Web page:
Tuesday, the Wall Street Journal published an article that blamed Hamilton County’s financial woes on the voter-approved 1996 plan for new stadiums.
The Bengals believe the Journal’s story is gravely flawed and reaches unwarranted conclusions. And while we can’t force anyone else to agree, we are confident we have the facts to convince anyone willing to review them.
The same day the Journal story appeared, the Bengals sent a rebuttal to the newspaper’s editor. Today we are sharing that with arguably our most valued audience, the readers of Bengals.com.
The issue is not one to be covered with sound bites, and the piece we provide is longer than a standard news article or opinion column. It contains the primary letter the Bengals sent to the Journal, plus several pages of addendum points (which pose challenges of error we don’t believe the Journal can answer).
But this is not a tangled legal document, not difficult to follow. We ask readers’ attention to it as a factor in determining their opinions. We believe you’ll consider it well worth your time.
--Jack Brennan, Bengals public relations director
Letter to Wall Street Journal
It is not news that the industrial Midwest has experienced economic challenges for decades. Shifting from heavy industrial manufacturing towards newer economies is never easy, and many communities have worked hard to find productive solutions. Twenty years ago, Cleveland, Ohio undertook an ambitious plan to rebrand its community and revitalize its downtown by making substantial infrastructure improvements, including new sports facilities for the Cavaliers (basketball), Indians (baseball), and Browns (football). This was the “Gateway” program widely touted around the country.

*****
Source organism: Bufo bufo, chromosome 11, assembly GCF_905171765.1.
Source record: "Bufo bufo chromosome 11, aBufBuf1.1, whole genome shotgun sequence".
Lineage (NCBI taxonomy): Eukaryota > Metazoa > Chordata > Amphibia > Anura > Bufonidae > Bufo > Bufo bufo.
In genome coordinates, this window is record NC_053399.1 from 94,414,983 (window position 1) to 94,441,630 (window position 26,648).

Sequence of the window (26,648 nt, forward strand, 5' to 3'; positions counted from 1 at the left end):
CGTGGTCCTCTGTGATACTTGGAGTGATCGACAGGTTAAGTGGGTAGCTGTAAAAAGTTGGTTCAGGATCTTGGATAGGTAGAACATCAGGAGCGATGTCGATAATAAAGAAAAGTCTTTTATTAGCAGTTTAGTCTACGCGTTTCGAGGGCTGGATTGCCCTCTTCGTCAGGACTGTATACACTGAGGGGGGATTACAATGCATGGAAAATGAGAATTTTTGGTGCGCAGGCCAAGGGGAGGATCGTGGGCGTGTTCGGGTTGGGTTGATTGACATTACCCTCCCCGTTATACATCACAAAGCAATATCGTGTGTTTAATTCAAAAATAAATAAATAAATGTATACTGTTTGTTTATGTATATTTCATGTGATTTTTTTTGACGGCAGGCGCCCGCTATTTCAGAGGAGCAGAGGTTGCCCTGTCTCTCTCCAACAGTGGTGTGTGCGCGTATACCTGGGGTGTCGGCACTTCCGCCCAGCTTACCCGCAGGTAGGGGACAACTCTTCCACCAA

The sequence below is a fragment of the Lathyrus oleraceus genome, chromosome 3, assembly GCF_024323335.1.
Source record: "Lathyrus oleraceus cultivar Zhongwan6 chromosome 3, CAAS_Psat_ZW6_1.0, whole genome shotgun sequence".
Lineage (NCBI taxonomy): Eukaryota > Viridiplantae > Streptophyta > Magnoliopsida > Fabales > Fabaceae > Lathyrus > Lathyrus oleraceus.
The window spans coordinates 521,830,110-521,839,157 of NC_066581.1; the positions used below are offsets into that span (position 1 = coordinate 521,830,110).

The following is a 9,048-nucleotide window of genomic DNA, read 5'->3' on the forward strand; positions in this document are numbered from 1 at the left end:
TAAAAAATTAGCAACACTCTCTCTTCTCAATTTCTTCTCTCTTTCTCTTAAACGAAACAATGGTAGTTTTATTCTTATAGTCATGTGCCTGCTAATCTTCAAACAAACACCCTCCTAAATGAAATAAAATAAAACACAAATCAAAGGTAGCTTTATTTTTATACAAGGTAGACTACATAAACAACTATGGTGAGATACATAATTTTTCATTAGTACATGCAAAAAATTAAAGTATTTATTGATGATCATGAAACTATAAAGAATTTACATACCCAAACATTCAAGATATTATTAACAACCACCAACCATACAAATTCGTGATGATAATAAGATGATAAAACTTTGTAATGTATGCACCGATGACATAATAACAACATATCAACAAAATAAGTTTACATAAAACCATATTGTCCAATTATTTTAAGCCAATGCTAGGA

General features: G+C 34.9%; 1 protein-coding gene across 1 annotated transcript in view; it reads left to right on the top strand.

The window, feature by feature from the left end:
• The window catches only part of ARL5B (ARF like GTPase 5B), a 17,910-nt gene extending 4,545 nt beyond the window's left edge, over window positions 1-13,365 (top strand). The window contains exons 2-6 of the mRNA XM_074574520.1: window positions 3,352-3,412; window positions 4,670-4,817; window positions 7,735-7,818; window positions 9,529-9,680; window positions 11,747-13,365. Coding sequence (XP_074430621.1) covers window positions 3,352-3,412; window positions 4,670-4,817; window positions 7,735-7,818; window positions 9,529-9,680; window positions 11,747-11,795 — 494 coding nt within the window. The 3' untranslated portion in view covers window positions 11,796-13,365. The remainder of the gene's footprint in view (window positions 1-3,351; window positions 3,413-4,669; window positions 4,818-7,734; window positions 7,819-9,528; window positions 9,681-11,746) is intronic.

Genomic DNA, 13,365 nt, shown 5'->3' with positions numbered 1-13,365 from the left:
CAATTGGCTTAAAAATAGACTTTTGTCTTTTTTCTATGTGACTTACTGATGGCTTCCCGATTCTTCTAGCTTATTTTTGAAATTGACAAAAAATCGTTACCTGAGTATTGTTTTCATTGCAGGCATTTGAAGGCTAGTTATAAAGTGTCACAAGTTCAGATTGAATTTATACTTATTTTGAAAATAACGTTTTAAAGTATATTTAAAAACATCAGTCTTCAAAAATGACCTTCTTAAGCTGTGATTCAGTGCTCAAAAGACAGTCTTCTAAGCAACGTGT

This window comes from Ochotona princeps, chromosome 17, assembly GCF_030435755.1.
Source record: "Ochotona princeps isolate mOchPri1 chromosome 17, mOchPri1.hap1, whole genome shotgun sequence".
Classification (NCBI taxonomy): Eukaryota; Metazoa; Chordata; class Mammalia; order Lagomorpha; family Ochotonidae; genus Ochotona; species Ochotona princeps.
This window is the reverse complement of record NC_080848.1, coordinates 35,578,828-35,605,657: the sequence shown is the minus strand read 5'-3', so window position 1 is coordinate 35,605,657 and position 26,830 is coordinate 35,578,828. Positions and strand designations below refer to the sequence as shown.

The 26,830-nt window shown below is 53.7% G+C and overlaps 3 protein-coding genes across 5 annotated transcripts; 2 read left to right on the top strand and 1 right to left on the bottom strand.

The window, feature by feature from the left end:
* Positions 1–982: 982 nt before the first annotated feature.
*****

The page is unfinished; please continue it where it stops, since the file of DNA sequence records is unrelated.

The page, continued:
Cincinnati, Ohio followed suit, but did so only after asking its citizens if they wanted new sports facilities for its football (Bengals) and baseball (Reds) teams. Voters approved this measure in 1996, and the community opened an award-winning football stadium in 2000 and a new baseball stadium in 2003. In the 15 years since the deal was put in place, a funny thing happened on the way to the forum: the local government took money intended for the stadia and spent it on other projects. The chief financial officer in the area criticized that as “mission creep”. If municipal spending had remained limited to sports facilities (as originally planned), municipal finances would have fit within the identified tax revenues – even with a down economy, tax receipts have averaged the 2% growth needed to support the financing. Instead, local officials spent money on extra projects—like a new highway project, an urban redevelopment project, and enhanced funding for public schools—and this “mission creep” has caused real economic challenges, which the Journal wrote about Tuesday.
Unfortunately, Tuesday’s Journal article lost its way when it tried to ascribe blame for municipal finances on the stadium deals, rather than on the real cause: municipal spending on unapproved new projects that lacked funding sources. The stadium story in Cincinnati is an old one dating back decades and Tuesday’s story unfortunately misstated a good bit of that history (like misstating construction costs (which were the same here as elsewhere), misstating lease terms (which were the same here as elsewhere), ignoring that stadium funds are segregated and don’t affect municipal services, or overlooking the state of Ohio’s financial support (which reduced the local funding burden and was akin to what Ohio and Pennsylvania did on other stadium projects)).